Typical misinformation on drugs.

Saturday night’s concert in Phoenix Park saw what were surely the most tragic events to occur at any concert or festival on this island in many years. Two young men died of as-of-yet unknown causes and nine people were stabbed, although none fatally. It if of course very unfortunate that so many people came to be killed or injured in the course of what should have been an enjoyable occasion. It is however also very unfortunate that people should use these tragic events to promote tired agendas or peddle misinformation.

It’s obvious that a large amount of alcohol was consumed at this concert. I won’t deny that excessive  consumption of alcohol can lead people to behave in a violent and aggressive manner its a clear fact that it does. I don’t think the consumption of alcohol can be used to explain such horrific levels of violence however. The people responsible for these vicious assaults were surely not solely motivated by drinking I have no doubt they are individuals with a prior history of violent behaviour whether this is reflected in a criminal record or not. Even if we can show that alcohol is responsible for a great deal of the violence on Ireland’s street, I think we can accept as a society that there is little alternative to allowing the free consumption of alcohol by adults as I’m sure everybody is familiar with the consequences of previous efforts to prohibit its sale. And it is grown adults we are talking about here, despite pointless statements by Fiona Ryan of Alcohol Action Ireland

‘”We need to look at how we regard alcohol,” she said.”It’s not a grocery like bread or milk…It is a drug, a licensed substance and it should not be easy for 15- and 16-year-olds to buy a drug.”

Well Fiona, the two men who died following the concert and the man accused of several stabbing incidents were 20, 21 and 22 years of age respectively, making such concerns irrelevant. This is actually a typical tactic of many campaigners for tighter regulation of the sale of alcohol- they link all initiatives to a desire to curb underage drinking whether or not it will have any impact. Earlier off-license closing times and higher taxes on alcohol were among these motions. And have they curbed underage drinking? Not in the slightest.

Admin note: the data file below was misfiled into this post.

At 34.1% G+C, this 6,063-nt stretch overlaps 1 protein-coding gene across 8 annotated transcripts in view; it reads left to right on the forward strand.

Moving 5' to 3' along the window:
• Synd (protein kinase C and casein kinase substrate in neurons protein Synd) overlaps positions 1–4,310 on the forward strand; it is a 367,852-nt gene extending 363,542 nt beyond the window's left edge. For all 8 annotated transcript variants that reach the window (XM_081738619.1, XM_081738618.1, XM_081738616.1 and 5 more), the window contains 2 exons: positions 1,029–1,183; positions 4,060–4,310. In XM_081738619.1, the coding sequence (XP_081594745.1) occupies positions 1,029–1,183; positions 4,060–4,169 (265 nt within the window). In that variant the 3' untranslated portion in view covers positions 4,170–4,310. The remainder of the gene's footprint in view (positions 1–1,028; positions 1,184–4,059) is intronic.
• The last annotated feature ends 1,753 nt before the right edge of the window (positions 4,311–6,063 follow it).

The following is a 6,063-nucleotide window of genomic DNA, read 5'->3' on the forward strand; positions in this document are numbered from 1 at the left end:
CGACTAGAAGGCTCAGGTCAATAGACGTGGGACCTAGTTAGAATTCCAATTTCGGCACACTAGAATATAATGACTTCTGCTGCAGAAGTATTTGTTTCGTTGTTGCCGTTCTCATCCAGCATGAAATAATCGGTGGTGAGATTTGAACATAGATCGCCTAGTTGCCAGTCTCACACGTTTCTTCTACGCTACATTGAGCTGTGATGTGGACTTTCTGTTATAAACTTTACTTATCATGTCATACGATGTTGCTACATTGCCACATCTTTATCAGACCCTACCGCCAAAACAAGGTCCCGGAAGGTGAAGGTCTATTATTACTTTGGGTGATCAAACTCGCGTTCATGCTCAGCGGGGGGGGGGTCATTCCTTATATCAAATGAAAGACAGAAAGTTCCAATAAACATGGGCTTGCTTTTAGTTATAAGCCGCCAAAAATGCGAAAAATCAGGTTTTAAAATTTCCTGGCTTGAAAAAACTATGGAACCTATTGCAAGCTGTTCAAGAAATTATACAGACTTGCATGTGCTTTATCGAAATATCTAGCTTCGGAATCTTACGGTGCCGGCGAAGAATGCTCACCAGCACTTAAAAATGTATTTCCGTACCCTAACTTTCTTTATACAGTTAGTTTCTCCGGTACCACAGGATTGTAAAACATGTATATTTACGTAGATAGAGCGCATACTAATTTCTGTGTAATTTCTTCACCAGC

All of this brings me on to the more controversial issue of illegal drug use. This charming little piece of nonsense popped up in my facebook newsfeed earlier and I’m thankful to say it was being roundly mocked for its stupidity. Apart from the absurdity of blaming Madonna for promoting drug use among Irish youths (Yes, it was published today, not in 1987) the author has a very poor idea of the effects of MDMA (ecstasy). I’ll just say this much about the dangers of ecstasy- there aren’t all that many. I’m not alone in thinking this- if you want to hear about an interesting case of government censorship, read up on what happened to David Nutt. The author of the Irish Times article appears to acknowledge this, claiming that raves in the 1990s were very safe-

“The inconvenient truth – for the tabloid press at the time – was that ecstasy was enjoyed by millions of clubbers during the 1990s, and with perhaps fewer overdoses than caused by alcohol use.”

He quickly changes his mind however and claims that-

“Today’s generation – brought up with binge alcohol tendencies – is popping and dropping indiscriminately. And when you mix a rave drug with large quantities of alcohol, it really is time (for the rest of us) to batten down the hatches.”

This is absolute nonsense. The idea that the people only began binge drinking since the 1990s, the idea that nobody would ever think to mix alcohol with ecstasy during the 1990s and the idea that ecstasy promotes violent behaviour are all total fictions originating in the mind of this “journalist”. The primary effect ecstasy is known for is its promotion of feelings of compassion towards others, quite different from engaging in armed assault at a concert. Of course these facts are irrelevant to those who wish to continue the demonstrably foolish policy of drug prohibition and they will continue to use the tragic events of Saturday night as a justification of increased invasion of individual rights. Because that is the only way in which one can continue to argue for drug prohibition- through lies and misinformation. By preying on a natural desire to protect young people from harm they continue to enforce a policy which instead brings about further tragedy.

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